Saturday, June 5, 2010

Polyamory. It's Personal.

Well, I had an very interesting phone call tonight.

There's a man in New York who I met at a sexuality conference in 2009, when we were both single. We fooled around a little, consoled and comforted and cared for each other a bit (non-exclusively), and have remained friends in periodic contact.

I say that I love him - and I do. The world is a better place with him in it, and there is a soft place in my heart for him. He brings out my desire to "take care of" and to "be good to." He gives so much of himself so generously... my natural response is to nurture him in return. It doesn't matter that we've only spent six days in each other's sporadic presence in the last two years, or that we only talk every three months or so on average. An organic love arises in me for him, and to deny that would be a lie.

He's been going through a tough time recently... his fiancee decided that she wasn't ready to be in a relationship with anyone, and while I admire her for identifying that before they tied the knot, it has understandably been hard on him. He was feeling spurned tonight when we finally spoke, and I shared with him how much I wish we were nearer geographically, and how I'd snuggle and comfort him, were I there to do so. In response, he, being the gorgeously sexual being that he is, asked me what I fantasize about!

The truth is that I don't! I may think about certain types of interactions, and perhaps even certain people, but I have stopped actively fantasizing... an activity I may need to put back into practice! Nonetheless, I shared my desire for a "throw each other up against the wall, tear our clothes off" kind of passion... one that came naturally when we were together in 2009. Its something that my fiance (Q) and I do not share, and that he honestly doesn't want with me. Ours is a different kind of energy, and it works for us, but leaves certain things lacking... and we've discussed a mutual need to get those other aspects fulfilled with other partners. In theory.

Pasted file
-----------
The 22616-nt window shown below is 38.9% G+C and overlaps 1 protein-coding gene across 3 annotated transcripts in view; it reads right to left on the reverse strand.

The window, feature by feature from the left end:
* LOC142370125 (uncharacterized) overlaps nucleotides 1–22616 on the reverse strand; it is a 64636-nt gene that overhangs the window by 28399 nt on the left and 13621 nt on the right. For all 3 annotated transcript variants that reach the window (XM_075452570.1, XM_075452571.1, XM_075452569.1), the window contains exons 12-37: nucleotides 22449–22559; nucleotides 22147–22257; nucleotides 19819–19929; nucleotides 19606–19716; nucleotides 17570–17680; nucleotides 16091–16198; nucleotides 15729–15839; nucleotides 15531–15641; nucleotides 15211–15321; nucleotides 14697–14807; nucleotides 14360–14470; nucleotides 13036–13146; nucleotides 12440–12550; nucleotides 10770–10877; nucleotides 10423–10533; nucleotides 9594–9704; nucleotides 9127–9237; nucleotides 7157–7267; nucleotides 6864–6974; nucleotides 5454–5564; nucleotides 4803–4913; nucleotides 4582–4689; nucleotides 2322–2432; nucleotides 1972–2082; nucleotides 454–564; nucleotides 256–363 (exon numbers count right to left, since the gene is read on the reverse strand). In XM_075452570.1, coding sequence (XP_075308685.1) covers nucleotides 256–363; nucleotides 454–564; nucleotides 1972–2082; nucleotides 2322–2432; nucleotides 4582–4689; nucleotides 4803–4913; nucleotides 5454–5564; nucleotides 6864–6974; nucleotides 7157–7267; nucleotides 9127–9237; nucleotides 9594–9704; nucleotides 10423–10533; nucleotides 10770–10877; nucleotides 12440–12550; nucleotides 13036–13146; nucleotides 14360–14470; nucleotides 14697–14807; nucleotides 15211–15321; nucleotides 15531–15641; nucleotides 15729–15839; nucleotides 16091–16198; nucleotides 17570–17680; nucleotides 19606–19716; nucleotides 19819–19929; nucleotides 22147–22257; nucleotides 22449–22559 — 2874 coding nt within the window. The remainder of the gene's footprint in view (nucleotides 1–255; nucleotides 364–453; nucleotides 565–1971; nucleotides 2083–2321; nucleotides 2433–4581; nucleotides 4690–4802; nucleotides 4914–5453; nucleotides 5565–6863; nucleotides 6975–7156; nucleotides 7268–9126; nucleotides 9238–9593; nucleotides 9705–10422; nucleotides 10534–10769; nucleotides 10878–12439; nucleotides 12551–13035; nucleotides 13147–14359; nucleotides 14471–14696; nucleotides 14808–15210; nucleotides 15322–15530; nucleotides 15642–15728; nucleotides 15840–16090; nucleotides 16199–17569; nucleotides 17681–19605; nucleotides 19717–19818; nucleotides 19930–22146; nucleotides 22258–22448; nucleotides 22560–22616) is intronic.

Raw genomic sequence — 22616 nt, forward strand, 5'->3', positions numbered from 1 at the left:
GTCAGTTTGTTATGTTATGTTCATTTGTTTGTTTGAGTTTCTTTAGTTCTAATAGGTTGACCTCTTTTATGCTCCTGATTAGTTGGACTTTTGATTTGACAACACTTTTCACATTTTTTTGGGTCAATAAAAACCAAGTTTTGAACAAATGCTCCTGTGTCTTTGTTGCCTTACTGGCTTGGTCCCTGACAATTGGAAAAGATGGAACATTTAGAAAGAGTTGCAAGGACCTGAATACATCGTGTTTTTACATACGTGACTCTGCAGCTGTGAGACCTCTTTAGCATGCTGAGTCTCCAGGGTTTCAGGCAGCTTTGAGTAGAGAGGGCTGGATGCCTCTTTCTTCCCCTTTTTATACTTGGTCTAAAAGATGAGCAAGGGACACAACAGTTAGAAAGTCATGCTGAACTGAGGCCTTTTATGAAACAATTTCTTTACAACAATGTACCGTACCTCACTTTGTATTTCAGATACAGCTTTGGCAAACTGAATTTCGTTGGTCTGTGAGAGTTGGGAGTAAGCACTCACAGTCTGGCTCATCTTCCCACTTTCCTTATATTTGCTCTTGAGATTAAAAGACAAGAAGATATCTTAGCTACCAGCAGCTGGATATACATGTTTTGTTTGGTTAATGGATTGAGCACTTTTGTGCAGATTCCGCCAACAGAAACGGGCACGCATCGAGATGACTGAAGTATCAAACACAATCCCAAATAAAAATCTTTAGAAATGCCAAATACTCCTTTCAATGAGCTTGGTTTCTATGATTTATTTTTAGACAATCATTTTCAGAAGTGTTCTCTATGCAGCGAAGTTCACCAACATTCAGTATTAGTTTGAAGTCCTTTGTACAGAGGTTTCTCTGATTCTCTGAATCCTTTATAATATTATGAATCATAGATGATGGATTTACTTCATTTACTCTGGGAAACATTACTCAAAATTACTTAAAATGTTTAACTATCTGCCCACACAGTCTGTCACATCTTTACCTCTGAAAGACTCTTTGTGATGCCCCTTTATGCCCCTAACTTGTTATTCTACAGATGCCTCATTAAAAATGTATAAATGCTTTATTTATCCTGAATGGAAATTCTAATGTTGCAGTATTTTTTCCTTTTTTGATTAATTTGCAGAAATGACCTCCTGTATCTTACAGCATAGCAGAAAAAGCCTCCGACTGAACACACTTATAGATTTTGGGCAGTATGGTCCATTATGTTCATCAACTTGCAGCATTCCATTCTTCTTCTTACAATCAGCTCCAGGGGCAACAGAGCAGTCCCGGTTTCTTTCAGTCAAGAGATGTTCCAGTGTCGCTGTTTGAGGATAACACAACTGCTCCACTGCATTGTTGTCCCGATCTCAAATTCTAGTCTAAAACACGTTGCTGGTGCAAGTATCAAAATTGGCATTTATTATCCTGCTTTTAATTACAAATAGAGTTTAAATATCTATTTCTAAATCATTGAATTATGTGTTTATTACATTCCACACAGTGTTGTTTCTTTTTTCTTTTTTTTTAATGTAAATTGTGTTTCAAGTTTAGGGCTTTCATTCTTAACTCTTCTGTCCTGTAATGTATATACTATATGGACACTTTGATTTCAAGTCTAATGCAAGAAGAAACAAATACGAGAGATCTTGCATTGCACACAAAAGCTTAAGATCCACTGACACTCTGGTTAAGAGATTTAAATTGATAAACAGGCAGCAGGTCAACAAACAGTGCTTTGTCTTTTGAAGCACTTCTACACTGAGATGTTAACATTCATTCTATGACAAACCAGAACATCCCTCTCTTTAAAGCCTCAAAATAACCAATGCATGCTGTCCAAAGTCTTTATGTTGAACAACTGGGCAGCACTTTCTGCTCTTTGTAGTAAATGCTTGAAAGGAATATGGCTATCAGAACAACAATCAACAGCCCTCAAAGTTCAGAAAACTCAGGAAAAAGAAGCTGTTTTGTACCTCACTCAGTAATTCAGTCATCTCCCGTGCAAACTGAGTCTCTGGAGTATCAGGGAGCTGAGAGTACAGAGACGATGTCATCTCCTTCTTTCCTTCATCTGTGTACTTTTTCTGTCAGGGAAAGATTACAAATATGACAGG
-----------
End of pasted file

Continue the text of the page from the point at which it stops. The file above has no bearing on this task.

And then my dear friend invited me to fly to New York for a weekend. And now I totally get it. Because now it's personal.

In all of my attempts and flirtations and philosophical musings around polyamory, I've never been able to truly understand how it would be to have multiple loving partnerships. What would that look like? Feel like? How would that happen? How does that really work? Certainly, I understand it from an intellectual perspective, and I can even coach effectively within that paradigm, but the emotional intelligence was missing.

I LOVE my friend, AND we are not right for being 100% of the time life-partners. He is sexy, and handsome, smart and charming, funny and passionate, and we have an undeniable physical chemistry that's very attractive. I'd truly enjoy spending a weekend dining and dancing and making out and exploring each other, simply allowing ourselves to experience and express our love for one another in every naturally occurring way.

AND I would be completely thrilled to hop back on a plane and fly back to Q, who is my home base, my pillar of support, father to our animals and my 100% playmate and life-partner.

My love for my friend does not threaten my love for Q. My love for Q does not diminish my love for my friend. And both of them are entirely authentic expressions that arise from a deeply grounded place, one that never understood why "love" should be limited.

Admittedly, it would be much more challenging were we to all live within the same city, faced with schedules and other details of modern life. And I wonder, would it impact the way that Q and I are with each other afterward? There's no way to know until it happens. But for the first time, I GET it... and that makes a whole new world available.

The lesson is this: Wonder away, but you'll never know what it's like until you're IN the experience itself. Trying to anticipate the way it would work, how you'd react, how it would feel, etc. is a waste of time. This is true not only about such crazy questions like, "If I had to lose and arm or a leg, which would I choose?" but also, most certainly, for all matters of the heart.

You disapprove? Fine. But someday, should you ever find yourself in such a situation, don't be surprised if the rules you thought you honored no longer make sense.

Until it's personal, you'll never know.

M. Makael Newby, 2010 - All Rights Reserved -

1 comment:

  1. Found you through Twitter (you retweeted one of my posts), and I'm glad I did. This was a really lovely read, thankyou.